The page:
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Alice B. Would Approve
Even before Frieze Art Fair founders Matthew Slotover and Amanda Sharp achieved art-world renown, the British couple dreamed of starting a restaurant. So three years ago, when they were asked to conceive of a project for the developer of 180 the Strand, a Brutalist building in central London, they leapt at the chance. Last month, they opened Toklas — after Alice B. Toklas, the cookbook author, partner of the writer Gertrude Stein and legendary salon hostess — a lounge and restaurant serving elevated Mediterranean comfort food. The space comprises an expansive bar and dining room furnished with vintage Børge Mogensen chairs and a lavishly planted terrace. Lunch service starts this week, featuring dishes like crab with leeks and sweet herbs and a stew of cuttlefish, mussels and chickpeas. In addition, Slotover and Sharp are opening an adjacent bakery and shop selling everything from heritage lemons to Martino Gamper-designed salt and pepper shakers. toklaslondon.com.
By Tracy Jenkins Yoshimura
What to do when your beloved Indian juttis, found in a market while traveling for your sister’s wedding 15 years ago, are finally beyond repair? For Jamie Haller, the Los Angeles-based fashion and interior designer, the answer was to make an homage to the shoe the basis of her namesake collection. “The original pair is the love of my life, and this is the new incarnation,” she says. Haller’s version marries the silhouette of its Rajasthani inspiration to old-world Italian craftsmanship via a century-old Tuscan factory specializing in sacchetto construction. Meaning “little bag,” sacchetto yields a luxuriously supple, breathable shoe with a glovelike fit. “I’m trying to achieve the authenticity of the original that gets better with age and becomes a second skin,” says Haller. Next up: a buffalo penny loafer lined in lambskin and inspired by 1970s Italian men’s shoes, debuting this month. From $390, shop-jamiehaller.com.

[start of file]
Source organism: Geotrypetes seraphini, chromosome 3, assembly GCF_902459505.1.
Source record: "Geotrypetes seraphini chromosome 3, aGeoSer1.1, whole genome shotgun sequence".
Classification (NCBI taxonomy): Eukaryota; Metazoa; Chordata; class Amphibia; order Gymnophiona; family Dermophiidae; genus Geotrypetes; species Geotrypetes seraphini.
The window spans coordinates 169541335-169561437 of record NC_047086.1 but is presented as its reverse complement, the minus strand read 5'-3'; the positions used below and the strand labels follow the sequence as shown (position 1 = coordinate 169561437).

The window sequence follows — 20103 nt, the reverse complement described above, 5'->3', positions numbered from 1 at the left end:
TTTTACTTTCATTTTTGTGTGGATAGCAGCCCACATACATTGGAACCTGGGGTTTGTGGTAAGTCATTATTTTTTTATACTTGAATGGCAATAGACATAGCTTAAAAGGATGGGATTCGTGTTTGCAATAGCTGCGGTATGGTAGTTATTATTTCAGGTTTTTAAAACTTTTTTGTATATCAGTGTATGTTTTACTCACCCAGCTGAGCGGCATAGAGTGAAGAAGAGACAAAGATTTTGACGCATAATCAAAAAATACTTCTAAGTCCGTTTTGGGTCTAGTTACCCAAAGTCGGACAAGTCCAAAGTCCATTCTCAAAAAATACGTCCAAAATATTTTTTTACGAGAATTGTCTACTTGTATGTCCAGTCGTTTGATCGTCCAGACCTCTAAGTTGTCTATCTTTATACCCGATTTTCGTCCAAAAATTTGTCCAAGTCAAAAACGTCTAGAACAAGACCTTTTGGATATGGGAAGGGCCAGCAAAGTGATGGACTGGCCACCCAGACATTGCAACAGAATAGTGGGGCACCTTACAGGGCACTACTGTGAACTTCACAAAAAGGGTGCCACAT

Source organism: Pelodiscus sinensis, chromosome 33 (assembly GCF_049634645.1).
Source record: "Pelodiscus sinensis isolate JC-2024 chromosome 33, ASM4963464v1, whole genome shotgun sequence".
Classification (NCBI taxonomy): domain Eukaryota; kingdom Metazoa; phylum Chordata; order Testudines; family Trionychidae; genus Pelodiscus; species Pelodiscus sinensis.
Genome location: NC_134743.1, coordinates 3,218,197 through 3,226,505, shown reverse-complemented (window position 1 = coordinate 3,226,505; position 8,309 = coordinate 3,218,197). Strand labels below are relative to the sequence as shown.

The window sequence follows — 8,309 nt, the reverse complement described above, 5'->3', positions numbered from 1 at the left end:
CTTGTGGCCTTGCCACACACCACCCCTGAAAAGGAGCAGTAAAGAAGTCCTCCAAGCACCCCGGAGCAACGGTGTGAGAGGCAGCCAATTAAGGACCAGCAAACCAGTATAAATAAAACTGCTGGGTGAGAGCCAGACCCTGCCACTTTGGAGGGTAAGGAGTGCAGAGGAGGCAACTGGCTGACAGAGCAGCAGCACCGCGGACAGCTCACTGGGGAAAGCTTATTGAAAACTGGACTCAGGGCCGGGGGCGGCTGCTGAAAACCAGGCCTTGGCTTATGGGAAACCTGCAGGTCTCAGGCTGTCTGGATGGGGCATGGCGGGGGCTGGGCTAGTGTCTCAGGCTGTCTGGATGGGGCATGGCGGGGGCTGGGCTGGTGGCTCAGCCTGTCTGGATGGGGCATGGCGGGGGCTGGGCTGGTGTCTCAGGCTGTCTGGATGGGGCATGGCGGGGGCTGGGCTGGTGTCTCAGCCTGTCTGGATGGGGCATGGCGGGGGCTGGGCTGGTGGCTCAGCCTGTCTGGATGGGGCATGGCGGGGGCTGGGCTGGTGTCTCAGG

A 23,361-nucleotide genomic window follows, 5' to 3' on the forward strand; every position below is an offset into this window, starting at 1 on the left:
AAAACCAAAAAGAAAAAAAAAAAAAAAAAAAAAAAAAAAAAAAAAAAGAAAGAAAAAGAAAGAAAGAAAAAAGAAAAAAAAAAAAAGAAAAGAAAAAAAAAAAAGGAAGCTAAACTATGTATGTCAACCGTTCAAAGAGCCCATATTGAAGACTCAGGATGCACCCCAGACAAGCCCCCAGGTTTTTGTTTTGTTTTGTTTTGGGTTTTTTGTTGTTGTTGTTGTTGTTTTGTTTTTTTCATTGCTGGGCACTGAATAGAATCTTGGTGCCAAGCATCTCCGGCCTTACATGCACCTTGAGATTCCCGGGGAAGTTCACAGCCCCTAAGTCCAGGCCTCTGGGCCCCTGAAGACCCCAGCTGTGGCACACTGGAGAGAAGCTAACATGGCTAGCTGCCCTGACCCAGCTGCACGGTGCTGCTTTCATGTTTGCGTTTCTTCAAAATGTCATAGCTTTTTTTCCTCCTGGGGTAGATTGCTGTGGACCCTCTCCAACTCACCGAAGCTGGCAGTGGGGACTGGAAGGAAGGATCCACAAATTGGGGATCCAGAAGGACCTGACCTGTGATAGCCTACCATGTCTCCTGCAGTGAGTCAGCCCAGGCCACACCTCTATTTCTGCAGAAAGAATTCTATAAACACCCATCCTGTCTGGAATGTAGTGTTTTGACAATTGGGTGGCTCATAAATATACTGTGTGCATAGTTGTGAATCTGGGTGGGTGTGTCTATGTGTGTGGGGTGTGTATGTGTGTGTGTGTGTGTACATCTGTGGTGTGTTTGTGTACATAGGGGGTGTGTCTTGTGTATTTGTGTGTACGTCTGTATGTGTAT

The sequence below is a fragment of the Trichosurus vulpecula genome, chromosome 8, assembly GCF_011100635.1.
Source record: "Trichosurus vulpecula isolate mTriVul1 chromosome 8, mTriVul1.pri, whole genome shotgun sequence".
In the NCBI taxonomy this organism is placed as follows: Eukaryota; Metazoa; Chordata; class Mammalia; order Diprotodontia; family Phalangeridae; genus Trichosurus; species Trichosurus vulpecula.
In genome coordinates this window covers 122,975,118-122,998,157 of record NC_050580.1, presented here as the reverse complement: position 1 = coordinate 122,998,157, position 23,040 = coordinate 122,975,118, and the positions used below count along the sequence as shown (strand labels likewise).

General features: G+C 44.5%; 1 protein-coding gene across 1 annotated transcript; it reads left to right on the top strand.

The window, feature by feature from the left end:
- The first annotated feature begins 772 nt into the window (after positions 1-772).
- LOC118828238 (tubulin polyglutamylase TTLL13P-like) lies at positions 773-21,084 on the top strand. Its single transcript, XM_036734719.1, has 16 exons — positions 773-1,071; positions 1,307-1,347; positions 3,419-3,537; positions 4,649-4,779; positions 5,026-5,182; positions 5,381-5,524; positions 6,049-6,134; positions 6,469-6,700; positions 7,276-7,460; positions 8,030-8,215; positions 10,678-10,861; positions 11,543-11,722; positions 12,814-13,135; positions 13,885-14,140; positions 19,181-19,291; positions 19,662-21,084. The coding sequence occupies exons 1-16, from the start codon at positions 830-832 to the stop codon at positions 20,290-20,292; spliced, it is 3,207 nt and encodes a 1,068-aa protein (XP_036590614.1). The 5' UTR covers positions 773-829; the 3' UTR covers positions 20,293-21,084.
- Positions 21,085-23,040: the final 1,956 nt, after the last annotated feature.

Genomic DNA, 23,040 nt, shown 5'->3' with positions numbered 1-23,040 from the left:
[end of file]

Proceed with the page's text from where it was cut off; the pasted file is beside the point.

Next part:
Women Designers Get Their Due
Since the days of the Bauhaus, the achievements of women designers have consistently been minimized or written out of art history. Case in point: The iconic Barcelona chair, presented at the 1929 world’s fair, bore only Ludwig Mies van der Rohe’s signature despite having been co-created by fellow Bauhausler Lilly Reich. Jane Hall, a founding member of the Turner Prize-winning London architecture collective Assemble, has attempted to address this lacuna in “Woman Made: Great Women Designers,” an alphabetical survey of the work of more than 200 female practitioners. A joint venture by Phaidon and the global luxury group Kering, “Woman Made” features photographs of a representative piece from each designer along with a brief introduction to her work and spans the early 20th century to the present, from Jutta Sika’s graceful Viennese Coffee Set (ca. 1902) to Monling Lee’s bulbous, neoprene-upholstered Sport Sofa, made just last year. $60, phaidon.com.
From Flora to Fashion
The London-based designer Erdem Moralioglu has built a reputation for romantic, historically inflected women’s wear rich with literary references; this season, he’s finally focusing his wide-ranging sensibility on the men’s side. His new 36-piece collection is a nod to traditional English gardening clothes, deriving inspiration from the late British filmmaker Derek Jarman’s diary “Modern Nature,” which documents his cultivation of a plot on the Dungeness coast after he was diagnosed with H.I.V. Moralioglu cuts workman’s coveralls — Jarman’s gardening uniform — with a botanical toile de Jouy, elongates chinos with cummerbunds and abbreviates colorful knitwear with elegant boatnecks, achieving a natural extension of his formal yet insouciant women’s wear. From $295, erdem.com.
“Guys, we need a Ping-Pong table,” said lighting designer Vladimir Slavov one night over beers at Zaventem Ateliers, a former paper factory turned creative space in Brussels, which is home to more than 30 studios. “I answered, ‘Yes, let’s make it!’” recalls designer and Zaventem founder Lionel Jadot. What ensued was a sort of rec-room exquisite corpse, in which 15 of the resident craftspeople spent more than seven months making different sections of the table, each with only the vaguest idea of what the eventual assemblage would look like. This week, the completed table, dubbed “Spin Love” — a clover-shaped crazy quilt elaborately inlaid on both sides and bisected by a net of woven brass and copper — will be exhibited at Salon Art + Design in New York by Todd Merrill Studio. It’s for sale for $450,000. “It’s also an artwork,” Jadot explains. “It can be hung on the wall or taken apart and positioned on its side as two screens.” toddmerrillstudio.com.
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A Glorious Mess